At the end of each chapter will be found a list of references to literature. Usefulness to the student has been the only criterion in determining the admission of titles to these lists. Consequently there will be found titles of works of historical importance, of recent works containing contributions of importance or representing present tendencies in research, and of papers containing extensive literature references, valuable illustrations, or general summaries. As far as possible the lists contain references to works presenting both, or several, sides of mooted questions mentioned in the text. There will also be found, in nearly every instance, the titles of papers from which illustrations may have been taken.

To a large extent the figures have been redrawn, from the original sources, for this work: it is a pleasure to notice the uniform courtesy with which authors have granted permission to make this use of their illustrations. The following special debts are gratefully acknowledged: to Prof. Edmund B. Wilson and The Macmillan Company, for cliches and for permission to copy a considerable number of illustrations in their "The Cell in Development and Inheritance"; to Prof. Gary N. Calkins, The Macmillan Company, and Lea and Febiger, for cliches and for permission to copy certain illustrations in their "The Protozoa and "Protozoology"; to Prof. Ulric Dahlgren, Prof. William A. Kepner, and The Macmillan Company, for permission to copy certain illustrations in their "Principles of Animal Histology"; to Prof. J. W. Jenkinson and the Delegates and Secretary of the Clarendon Press, for cliches from their " Experimental Embryology"; and finally to Herr Gustav Fischer and to the several authors, for cliches and for permission to copy or otherwise make use of illustrations from Korschelt and Heider's "Lehrbuch," Oscar Hertwig's "Handbuch," Doflein's "Protozooenkunde," and Ziegler's "Lehrbuch." In every instance specific reference, both to the immediate and the ultimate sources of the figures borrowed, is made in the legends. I desire also to acknowledge my indebtedness to the authorities of The Johns Hopkins University, for the use of valuable library facilities.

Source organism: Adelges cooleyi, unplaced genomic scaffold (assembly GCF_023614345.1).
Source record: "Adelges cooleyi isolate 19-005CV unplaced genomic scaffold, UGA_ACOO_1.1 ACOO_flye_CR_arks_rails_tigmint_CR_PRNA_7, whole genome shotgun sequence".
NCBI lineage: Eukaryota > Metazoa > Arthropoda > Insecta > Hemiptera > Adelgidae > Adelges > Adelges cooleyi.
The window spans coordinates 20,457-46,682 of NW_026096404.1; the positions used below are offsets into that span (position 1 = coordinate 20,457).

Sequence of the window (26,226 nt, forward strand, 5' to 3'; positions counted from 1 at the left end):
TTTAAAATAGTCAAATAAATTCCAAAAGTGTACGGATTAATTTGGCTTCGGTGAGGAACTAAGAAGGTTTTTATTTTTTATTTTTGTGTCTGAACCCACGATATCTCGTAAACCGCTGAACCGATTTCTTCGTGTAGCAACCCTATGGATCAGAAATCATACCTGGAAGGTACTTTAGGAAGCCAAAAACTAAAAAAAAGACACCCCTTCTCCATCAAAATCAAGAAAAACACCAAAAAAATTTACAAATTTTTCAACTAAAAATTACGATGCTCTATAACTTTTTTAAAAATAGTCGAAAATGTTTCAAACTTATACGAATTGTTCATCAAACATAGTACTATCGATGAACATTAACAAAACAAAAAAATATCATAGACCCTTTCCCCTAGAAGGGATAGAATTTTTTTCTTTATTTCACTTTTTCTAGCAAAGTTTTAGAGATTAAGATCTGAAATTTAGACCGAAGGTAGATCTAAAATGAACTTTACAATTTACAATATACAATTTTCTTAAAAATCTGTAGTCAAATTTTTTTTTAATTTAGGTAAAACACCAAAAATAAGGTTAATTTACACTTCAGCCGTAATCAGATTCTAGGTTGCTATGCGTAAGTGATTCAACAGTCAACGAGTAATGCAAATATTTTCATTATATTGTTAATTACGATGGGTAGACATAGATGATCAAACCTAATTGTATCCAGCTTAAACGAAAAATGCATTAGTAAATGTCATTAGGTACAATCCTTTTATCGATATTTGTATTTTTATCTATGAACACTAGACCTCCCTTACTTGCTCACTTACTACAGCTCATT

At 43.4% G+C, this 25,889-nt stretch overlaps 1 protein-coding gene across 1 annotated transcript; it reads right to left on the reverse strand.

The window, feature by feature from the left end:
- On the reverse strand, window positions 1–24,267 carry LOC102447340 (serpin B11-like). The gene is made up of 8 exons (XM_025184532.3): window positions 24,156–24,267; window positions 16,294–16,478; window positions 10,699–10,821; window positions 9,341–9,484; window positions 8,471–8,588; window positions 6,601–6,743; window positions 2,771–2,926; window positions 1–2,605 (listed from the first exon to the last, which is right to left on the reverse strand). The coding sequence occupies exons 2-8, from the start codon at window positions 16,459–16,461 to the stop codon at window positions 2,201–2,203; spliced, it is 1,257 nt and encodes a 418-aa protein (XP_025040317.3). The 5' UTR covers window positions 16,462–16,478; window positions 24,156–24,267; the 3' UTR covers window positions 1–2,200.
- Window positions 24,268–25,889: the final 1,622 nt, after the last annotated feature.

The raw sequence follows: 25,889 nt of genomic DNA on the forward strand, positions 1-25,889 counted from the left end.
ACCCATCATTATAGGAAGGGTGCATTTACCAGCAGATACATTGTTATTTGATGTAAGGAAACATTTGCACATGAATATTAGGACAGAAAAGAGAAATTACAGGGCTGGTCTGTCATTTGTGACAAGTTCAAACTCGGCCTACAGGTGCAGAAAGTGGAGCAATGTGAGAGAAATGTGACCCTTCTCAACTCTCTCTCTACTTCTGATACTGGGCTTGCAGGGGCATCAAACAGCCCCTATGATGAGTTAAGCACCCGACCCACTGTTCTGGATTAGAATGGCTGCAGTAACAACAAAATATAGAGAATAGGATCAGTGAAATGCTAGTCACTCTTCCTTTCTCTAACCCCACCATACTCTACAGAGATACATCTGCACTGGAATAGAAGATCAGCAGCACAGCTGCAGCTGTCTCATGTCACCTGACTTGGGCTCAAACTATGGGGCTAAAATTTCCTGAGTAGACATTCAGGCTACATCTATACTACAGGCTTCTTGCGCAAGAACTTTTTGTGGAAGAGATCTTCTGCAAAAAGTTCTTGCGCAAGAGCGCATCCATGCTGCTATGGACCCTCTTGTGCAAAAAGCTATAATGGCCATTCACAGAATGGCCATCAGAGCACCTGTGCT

W. E. K

Baltimore, Md., March, 1913.

Contents

  1. Ontogeny
  2. The cell and cell division
  3. The germ cells and their formation
  4. Maturation
  5. Fertilization
  6. Cleavage
  7. The germ cells and the processes of differentiation, heredity, and sex determination
  8. The blastxtla, gastrula, and germ layers. Morphogenetic processes


Historic Disclaimer - information about historic embryology pages 
Mark Hill.jpg
Pages where the terms "Historic" (textbooks, papers, people, recommendations) appear on this site, and sections within pages where this disclaimer appears, indicate that the content and scientific understanding are specific to the time of publication. This means that while some scientific descriptions are still accurate, the terminology and interpretation of the developmental mechanisms reflect the understanding at the time of original publication and those of the preceding periods, these terms, interpretations and recommendations may not reflect our current scientific understanding.     (More? Embryology History | Historic Embryology Papers)

Kellicott WE. A Textbook of General Embryology (1913) Henry Holt and Co., New York.

Kellicott (1913): 1 Ontogeny | 2 The cell and cell division | 3 The germ cells and their formation | 4 Maturation | 5 Fertilization | 6 Cleavage | 7 The germ cells and the processes of differentiation, heredity, and sex determination | 8 The blastxtla, gastrula, and germ layers. Morphogenetic processes


Cite this page: Hill, M.A. (2020, July 8) Embryology Book - A textbook of general embryology (1913). Retrieved from https://embryology.med.unsw.edu.au/embryology/index.php/Book_-_A_textbook_of_general_embryology_(1913)